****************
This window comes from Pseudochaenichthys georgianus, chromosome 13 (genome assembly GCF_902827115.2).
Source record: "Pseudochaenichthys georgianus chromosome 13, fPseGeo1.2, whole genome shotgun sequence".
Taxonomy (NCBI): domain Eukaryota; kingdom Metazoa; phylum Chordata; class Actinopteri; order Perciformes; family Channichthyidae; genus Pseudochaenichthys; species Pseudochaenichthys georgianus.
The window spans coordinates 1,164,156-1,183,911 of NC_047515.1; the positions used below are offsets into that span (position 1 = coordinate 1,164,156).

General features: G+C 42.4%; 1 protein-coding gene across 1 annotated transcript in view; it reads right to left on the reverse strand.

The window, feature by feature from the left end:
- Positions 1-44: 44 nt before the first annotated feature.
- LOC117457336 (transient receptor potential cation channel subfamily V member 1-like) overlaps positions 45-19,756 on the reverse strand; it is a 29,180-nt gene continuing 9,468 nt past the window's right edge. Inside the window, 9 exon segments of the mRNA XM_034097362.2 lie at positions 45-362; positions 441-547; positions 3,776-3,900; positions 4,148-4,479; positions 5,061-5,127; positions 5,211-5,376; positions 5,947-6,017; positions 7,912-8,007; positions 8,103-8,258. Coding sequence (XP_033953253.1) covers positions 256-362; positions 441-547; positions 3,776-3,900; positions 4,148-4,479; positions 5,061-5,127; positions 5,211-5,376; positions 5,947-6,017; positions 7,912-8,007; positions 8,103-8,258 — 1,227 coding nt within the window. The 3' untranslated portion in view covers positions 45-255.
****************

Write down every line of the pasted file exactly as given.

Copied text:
This window comes from Pseudochaenichthys georgianus, chromosome 13 (genome assembly GCF_902827115.2).
Source record: "Pseudochaenichthys georgianus chromosome 13, fPseGeo1.2, whole genome shotgun sequence".
Taxonomy (NCBI): domain Eukaryota; kingdom Metazoa; phylum Chordata; class Actinopteri; order Perciformes; family Channichthyidae; genus Pseudochaenichthys; species Pseudochaenichthys georgianus.
The window spans coordinates 1,164,156-1,183,911 of NC_047515.1; the positions used below are offsets into that span (position 1 = coordinate 1,164,156).

General features: G+C 42.4%; 1 protein-coding gene across 1 annotated transcript in view; it reads right to left on the reverse strand.

The window, feature by feature from the left end:
- Positions 1-44: 44 nt before the first annotated feature.
- LOC117457336 (transient receptor potential cation channel subfamily V member 1-like) overlaps positions 45-19,756 on the reverse strand; it is a 29,180-nt gene continuing 9,468 nt past the window's right edge. Inside the window, 9 exon segments of the mRNA XM_034097362.2 lie at positions 45-362; positions 441-547; positions 3,776-3,900; positions 4,148-4,479; positions 5,061-5,127; positions 5,211-5,376; positions 5,947-6,017; positions 7,912-8,007; positions 8,103-8,258. Coding sequence (XP_033953253.1) covers positions 256-362; positions 441-547; positions 3,776-3,900; positions 4,148-4,479; positions 5,061-5,127; positions 5,211-5,376; positions 5,947-6,017; positions 7,912-8,007; positions 8,103-8,258 — 1,227 coding nt within the window. The 3' untranslated portion in view covers positions 45-255.